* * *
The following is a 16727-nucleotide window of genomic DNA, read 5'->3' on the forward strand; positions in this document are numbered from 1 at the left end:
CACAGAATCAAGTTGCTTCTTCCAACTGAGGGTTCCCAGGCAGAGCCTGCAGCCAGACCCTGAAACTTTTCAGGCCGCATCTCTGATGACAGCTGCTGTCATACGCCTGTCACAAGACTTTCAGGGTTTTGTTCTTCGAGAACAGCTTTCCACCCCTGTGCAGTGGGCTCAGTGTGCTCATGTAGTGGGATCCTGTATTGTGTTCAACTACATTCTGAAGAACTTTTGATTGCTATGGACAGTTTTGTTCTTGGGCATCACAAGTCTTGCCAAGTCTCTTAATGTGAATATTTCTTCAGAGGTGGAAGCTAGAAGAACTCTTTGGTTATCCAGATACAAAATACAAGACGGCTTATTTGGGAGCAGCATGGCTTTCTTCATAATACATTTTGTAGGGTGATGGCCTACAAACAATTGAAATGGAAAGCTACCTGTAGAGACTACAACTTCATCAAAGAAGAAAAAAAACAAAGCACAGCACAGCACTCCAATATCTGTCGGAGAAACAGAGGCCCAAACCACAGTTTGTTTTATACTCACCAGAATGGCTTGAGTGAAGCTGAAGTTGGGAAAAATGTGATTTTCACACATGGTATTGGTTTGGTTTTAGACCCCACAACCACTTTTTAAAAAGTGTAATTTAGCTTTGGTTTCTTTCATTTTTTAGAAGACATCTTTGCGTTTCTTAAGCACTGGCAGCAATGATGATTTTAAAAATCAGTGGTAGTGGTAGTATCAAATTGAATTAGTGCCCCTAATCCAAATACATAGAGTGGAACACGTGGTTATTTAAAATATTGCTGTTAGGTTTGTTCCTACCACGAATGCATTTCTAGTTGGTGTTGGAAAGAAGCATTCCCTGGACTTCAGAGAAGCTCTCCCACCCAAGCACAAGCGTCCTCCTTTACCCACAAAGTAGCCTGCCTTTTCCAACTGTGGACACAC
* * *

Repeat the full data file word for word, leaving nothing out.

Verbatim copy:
The following is a 16727-nucleotide window of genomic DNA, read 5'->3' on the forward strand; positions in this document are numbered from 1 at the left end:
CACAGAATCAAGTTGCTTCTTCCAACTGAGGGTTCCCAGGCAGAGCCTGCAGCCAGACCCTGAAACTTTTCAGGCCGCATCTCTGATGACAGCTGCTGTCATACGCCTGTCACAAGACTTTCAGGGTTTTGTTCTTCGAGAACAGCTTTCCACCCCTGTGCAGTGGGCTCAGTGTGCTCATGTAGTGGGATCCTGTATTGTGTTCAACTACATTCTGAAGAACTTTTGATTGCTATGGACAGTTTTGTTCTTGGGCATCACAAGTCTTGCCAAGTCTCTTAATGTGAATATTTCTTCAGAGGTGGAAGCTAGAAGAACTCTTTGGTTATCCAGATACAAAATACAAGACGGCTTATTTGGGAGCAGCATGGCTTTCTTCATAATACATTTTGTAGGGTGATGGCCTACAAACAATTGAAATGGAAAGCTACCTGTAGAGACTACAACTTCATCAAAGAAGAAAAAAAACAAAGCACAGCACAGCACTCCAATATCTGTCGGAGAAACAGAGGCCCAAACCACAGTTTGTTTTATACTCACCAGAATGGCTTGAGTGAAGCTGAAGTTGGGAAAAATGTGATTTTCACACATGGTATTGGTTTGGTTTTAGACCCCACAACCACTTTTTAAAAAGTGTAATTTAGCTTTGGTTTCTTTCATTTTTTAGAAGACATCTTTGCGTTTCTTAAGCACTGGCAGCAATGATGATTTTAAAAATCAGTGGTAGTGGTAGTATCAAATTGAATTAGTGCCCCTAATCCAAATACATAGAGTGGAACACGTGGTTATTTAAAATATTGCTGTTAGGTTTGTTCCTACCACGAATGCATTTCTAGTTGGTGTTGGAAAGAAGCATTCCCTGGACTTCAGAGAAGCTCTCCCACCCAAGCACAAGCGTCCTCCTTTACCCACAAAGTAGCCTGCCTTTTCCAACTGTGGACACAC